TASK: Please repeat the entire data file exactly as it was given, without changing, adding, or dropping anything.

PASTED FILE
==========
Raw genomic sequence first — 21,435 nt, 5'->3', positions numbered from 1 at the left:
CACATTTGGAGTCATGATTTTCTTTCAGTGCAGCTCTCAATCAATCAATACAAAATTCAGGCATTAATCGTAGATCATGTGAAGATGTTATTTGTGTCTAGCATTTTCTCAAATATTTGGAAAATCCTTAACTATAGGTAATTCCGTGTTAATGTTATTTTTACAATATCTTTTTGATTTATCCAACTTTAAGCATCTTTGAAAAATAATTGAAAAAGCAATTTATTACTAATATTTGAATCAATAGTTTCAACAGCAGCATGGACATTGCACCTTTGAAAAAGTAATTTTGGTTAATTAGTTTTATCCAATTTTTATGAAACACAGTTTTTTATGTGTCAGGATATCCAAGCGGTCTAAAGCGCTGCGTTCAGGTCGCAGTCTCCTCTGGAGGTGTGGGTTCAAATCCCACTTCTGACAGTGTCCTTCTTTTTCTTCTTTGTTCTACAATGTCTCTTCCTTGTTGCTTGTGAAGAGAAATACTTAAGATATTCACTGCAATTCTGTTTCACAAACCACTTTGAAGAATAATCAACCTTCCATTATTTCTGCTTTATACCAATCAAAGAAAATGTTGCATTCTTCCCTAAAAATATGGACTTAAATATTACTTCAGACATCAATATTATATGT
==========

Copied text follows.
Raw genomic sequence first — 21,435 nt, 5'->3', positions numbered from 1 at the left:
CACATTTGGAGTCATGATTTTCTTTCAGTGCAGCTCTCAATCAATCAATACAAAATTCAGGCATTAATCGTAGATCATGTGAAGATGTTATTTGTGTCTAGCATTTTCTCAAATATTTGGAAAATCCTTAACTATAGGTAATTCCGTGTTAATGTTATTTTTACAATATCTTTTTGATTTATCCAACTTTAAGCATCTTTGAAAAATAATTGAAAAAGCAATTTATTACTAATATTTGAATCAATAGTTTCAACAGCAGCATGGACATTGCACCTTTGAAAAAGTAATTTTGGTTAATTAGTTTTATCCAATTTTTATGAAACACAGTTTTTTATGTGTCAGGATATCCAAGCGGTCTAAAGCGCTGCGTTCAGGTCGCAGTCTCCTCTGGAGGTGTGGGTTCAAATCCCACTTCTGACAGTGTCCTTCTTTTTCTTCTTTGTTCTACAATGTCTCTTCCTTGTTGCTTGTGAAGAGAAATACTTAAGATATTCACTGCAATTCTGTTTCACAAACCACTTTGAAGAATAATCAACCTTCCATTATTTCTGCTTTATACCAATCAAAGAAAATGTTGCATTCTTCCCTAAAAATATGGACTTAAATATTACTTCAGACATCAATATTATATGT